The real issue is that NRGY bought out the GP at a premium which reduced coverage ratio, then turned around and bought Tres Palacios at the top and it was also a very large deal, so it was a double whammy. They had low coverage due to the GP buyout, Tres was large and they overpaid and then the propane business started struggling more than was anticipated. All of that being said, they still are covering the distribution by about .8x-.9x.
They happen to own the absolute best Appalachian storage assets. The combination of Steuben, Stagecoach, Us Salt, Finger Lakes is hands down the envy of the midstream sector. It is in the right location and they are now somewhat integrated with each other.
Will those crown jewel assets, along with the proposed Marc I pipeline save the company. My feeling is that they will survive but unless Marc I is built within a year or two, they will not be able to maintain the distribution at this level and it will need to be cut by 10-20%.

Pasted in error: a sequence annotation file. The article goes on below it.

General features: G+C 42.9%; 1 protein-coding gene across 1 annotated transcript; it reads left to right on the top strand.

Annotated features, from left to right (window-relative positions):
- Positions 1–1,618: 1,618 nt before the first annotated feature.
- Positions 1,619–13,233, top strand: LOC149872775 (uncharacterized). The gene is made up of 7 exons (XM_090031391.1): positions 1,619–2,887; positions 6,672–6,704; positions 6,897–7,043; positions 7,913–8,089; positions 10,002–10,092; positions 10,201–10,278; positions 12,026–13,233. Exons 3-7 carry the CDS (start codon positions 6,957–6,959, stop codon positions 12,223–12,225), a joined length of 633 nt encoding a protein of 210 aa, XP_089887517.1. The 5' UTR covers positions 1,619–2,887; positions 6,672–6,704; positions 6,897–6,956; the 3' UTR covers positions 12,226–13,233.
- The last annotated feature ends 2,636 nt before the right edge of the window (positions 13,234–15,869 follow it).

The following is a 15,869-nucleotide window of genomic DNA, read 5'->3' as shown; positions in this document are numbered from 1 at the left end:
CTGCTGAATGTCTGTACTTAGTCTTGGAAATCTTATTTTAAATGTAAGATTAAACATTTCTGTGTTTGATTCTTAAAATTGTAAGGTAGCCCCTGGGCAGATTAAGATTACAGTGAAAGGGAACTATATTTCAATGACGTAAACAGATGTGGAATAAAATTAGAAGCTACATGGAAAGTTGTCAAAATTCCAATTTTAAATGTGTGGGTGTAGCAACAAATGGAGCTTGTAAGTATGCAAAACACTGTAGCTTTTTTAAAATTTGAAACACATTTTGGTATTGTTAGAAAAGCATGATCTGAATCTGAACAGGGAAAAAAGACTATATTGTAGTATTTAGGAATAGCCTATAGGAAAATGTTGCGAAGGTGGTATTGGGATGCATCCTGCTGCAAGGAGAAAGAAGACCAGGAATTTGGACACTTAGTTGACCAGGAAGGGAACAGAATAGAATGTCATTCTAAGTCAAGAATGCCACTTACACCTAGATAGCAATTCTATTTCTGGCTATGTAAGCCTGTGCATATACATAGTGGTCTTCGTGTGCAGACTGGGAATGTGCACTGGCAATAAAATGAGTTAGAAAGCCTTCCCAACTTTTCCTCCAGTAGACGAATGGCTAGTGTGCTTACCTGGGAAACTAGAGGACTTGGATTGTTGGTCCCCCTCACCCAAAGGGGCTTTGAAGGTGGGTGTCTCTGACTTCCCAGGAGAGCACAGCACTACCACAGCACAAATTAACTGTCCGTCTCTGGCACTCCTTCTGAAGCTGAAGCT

Propane is struggling, but it is not dead.
The IPO of NRGY Midstream will likely breath some life into the company...
Good observations. The GP buy-out reduces future costs by eliminating IDRs, and the payout on Tres Palacios likely depends on expected volumes from the Marcellus, which should materialize in 2012.
Another factor is the re-financing of the debt, which resulted in a $49M charge in Q2. This is a non-cash item, a write-off of costs capitalized when that debt was issued, and it reduces future debt amortization costs by the same $49M.
So there are three major factors in the financials that obscure the results of the underlying business. Most analysts pretty much ignore these factors, just as they focus on EPS to the exclusion of DCF, which most MLP investors believe is far more important.
Add in the pipeline IPO and 2012 may look better than expected for NRGY.